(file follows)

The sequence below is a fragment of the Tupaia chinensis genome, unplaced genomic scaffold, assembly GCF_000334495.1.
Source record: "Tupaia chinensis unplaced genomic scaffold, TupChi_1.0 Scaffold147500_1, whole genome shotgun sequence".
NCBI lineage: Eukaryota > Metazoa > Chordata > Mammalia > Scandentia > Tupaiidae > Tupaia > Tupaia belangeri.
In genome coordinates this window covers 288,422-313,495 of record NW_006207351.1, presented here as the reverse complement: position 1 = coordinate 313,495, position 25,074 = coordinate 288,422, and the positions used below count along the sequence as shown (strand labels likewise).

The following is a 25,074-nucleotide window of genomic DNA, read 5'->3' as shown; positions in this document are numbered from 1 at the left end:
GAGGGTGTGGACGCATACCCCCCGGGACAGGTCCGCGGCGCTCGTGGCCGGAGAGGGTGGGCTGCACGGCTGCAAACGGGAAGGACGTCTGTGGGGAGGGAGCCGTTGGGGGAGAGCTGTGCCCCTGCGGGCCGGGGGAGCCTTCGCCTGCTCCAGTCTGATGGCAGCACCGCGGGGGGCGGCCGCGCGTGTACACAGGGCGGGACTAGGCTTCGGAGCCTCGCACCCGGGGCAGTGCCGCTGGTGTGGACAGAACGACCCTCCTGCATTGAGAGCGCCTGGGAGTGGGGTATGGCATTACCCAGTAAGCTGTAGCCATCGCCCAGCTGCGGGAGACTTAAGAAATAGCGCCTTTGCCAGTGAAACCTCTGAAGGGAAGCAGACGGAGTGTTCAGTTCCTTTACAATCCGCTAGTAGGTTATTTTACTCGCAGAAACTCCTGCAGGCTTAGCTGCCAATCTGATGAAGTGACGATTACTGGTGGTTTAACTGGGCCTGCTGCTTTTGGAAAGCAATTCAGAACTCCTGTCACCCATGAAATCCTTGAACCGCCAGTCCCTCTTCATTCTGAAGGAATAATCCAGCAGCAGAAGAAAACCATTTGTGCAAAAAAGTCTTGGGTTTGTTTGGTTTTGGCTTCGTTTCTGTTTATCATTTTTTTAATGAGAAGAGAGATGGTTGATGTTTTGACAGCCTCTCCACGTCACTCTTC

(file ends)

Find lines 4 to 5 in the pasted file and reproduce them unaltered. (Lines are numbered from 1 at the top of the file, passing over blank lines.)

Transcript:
In genome coordinates this window covers 288,422-313,495 of record NW_006207351.1, presented here as the reverse complement: position 1 = coordinate 313,495, position 25,074 = coordinate 288,422, and the positions used below count along the sequence as shown (strand labels likewise).

The following is a 25,074-nucleotide window of genomic DNA, read 5'->3' as shown; positions in this document are numbered from 1 at the left end: